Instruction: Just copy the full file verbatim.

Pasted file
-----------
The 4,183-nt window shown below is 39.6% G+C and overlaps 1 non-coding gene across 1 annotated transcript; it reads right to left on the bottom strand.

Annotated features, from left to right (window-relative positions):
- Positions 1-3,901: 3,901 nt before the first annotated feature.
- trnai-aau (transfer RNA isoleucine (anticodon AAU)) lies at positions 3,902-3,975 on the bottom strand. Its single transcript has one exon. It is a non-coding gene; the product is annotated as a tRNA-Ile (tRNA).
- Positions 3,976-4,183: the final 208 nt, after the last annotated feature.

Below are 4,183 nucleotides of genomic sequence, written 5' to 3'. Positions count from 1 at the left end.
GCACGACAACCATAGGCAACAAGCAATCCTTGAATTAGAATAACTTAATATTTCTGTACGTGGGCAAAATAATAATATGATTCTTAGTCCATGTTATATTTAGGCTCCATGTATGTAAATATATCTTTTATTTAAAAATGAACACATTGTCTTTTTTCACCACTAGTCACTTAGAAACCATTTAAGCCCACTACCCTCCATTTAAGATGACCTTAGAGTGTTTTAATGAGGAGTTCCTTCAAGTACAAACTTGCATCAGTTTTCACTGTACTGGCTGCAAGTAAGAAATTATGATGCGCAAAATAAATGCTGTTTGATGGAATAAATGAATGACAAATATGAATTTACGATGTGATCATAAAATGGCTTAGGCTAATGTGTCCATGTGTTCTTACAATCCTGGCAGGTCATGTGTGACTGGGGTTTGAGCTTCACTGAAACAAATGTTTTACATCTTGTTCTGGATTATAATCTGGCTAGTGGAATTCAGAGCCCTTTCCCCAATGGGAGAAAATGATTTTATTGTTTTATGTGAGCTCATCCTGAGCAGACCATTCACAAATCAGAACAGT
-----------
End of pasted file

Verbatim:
The 4,183-nt window shown below is 39.6% G+C and overlaps 1 non-coding gene across 1 annotated transcript; it reads right to left on the bottom strand.

Annotated features, from left to right (window-relative positions):
- Positions 1-3,901: 3,901 nt before the first annotated feature.
- trnai-aau (transfer RNA isoleucine (anticodon AAU)) lies at positions 3,902-3,975 on the bottom strand. Its single transcript has one exon. It is a non-coding gene; the product is annotated as a tRNA-Ile (tRNA).
- Positions 3,976-4,183: the final 208 nt, after the last annotated feature.

Below are 4,183 nucleotides of genomic sequence, written 5' to 3'. Positions count from 1 at the left end.
GCACGACAACCATAGGCAACAAGCAATCCTTGAATTAGAATAACTTAATATTTCTGTACGTGGGCAAAATAATAATATGATTCTTAGTCCATGTTATATTTAGGCTCCATGTATGTAAATATATCTTTTATTTAAAAATGAACACATTGTCTTTTTTCACCACTAGTCACTTAGAAACCATTTAAGCCCACTACCCTCCATTTAAGATGACCTTAGAGTGTTTTAATGAGGAGTTCCTTCAAGTACAAACTTGCATCAGTTTTCACTGTACTGGCTGCAAGTAAGAAATTATGATGCGCAAAATAAATGCTGTTTGATGGAATAAATGAATGACAAATATGAATTTACGATGTGATCATAAAATGGCTTAGGCTAATGTGTCCATGTGTTCTTACAATCCTGGCAGGTCATGTGTGACTGGGGTTTGAGCTTCACTGAAACAAATGTTTTACATCTTGTTCTGGATTATAATCTGGCTAGTGGAATTCAGAGCCCTTTCCCCAATGGGAGAAAATGATTTTATTGTTTTATGTGAGCTCATCCTGAGCAGACCATTCACAAATCAGAACAGT